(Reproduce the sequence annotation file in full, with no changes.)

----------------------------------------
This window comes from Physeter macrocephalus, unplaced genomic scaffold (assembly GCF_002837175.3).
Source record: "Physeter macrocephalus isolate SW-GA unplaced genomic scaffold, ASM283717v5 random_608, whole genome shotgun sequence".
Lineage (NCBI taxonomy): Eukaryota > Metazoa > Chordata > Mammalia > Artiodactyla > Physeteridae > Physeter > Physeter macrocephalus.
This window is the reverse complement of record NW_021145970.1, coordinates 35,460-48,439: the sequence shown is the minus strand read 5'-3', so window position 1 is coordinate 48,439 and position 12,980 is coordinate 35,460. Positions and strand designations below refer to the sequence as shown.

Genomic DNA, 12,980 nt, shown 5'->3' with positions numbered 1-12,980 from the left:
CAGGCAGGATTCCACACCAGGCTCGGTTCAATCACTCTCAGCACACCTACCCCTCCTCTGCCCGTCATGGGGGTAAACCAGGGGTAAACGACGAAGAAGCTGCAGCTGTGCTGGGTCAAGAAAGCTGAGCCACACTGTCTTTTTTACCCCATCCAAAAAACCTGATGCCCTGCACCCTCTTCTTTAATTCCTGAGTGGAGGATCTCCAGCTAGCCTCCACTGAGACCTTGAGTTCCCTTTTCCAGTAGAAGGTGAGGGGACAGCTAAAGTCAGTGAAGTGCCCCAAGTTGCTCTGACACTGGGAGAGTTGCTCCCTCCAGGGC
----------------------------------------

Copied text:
This window comes from Physeter macrocephalus, unplaced genomic scaffold (assembly GCF_002837175.3).
Source record: "Physeter macrocephalus isolate SW-GA unplaced genomic scaffold, ASM283717v5 random_608, whole genome shotgun sequence".
Lineage (NCBI taxonomy): Eukaryota > Metazoa > Chordata > Mammalia > Artiodactyla > Physeteridae > Physeter > Physeter macrocephalus.
This window is the reverse complement of record NW_021145970.1, coordinates 35,460-48,439: the sequence shown is the minus strand read 5'-3', so window position 1 is coordinate 48,439 and position 12,980 is coordinate 35,460. Positions and strand designations below refer to the sequence as shown.

Genomic DNA, 12,980 nt, shown 5'->3' with positions numbered 1-12,980 from the left:
CAGGCAGGATTCCACACCAGGCTCGGTTCAATCACTCTCAGCACACCTACCCCTCCTCTGCCCGTCATGGGGGTAAACCAGGGGTAAACGACGAAGAAGCTGCAGCTGTGCTGGGTCAAGAAAGCTGAGCCACACTGTCTTTTTTACCCCATCCAAAAAACCTGATGCCCTGCACCCTCTTCTTTAATTCCTGAGTGGAGGATCTCCAGCTAGCCTCCACTGAGACCTTGAGTTCCCTTTTCCAGTAGAAGGTGAGGGGACAGCTAAAGTCAGTGAAGTGCCCCAAGTTGCTCTGACACTGGGAGAGTTGCTCCCTCCAGGGC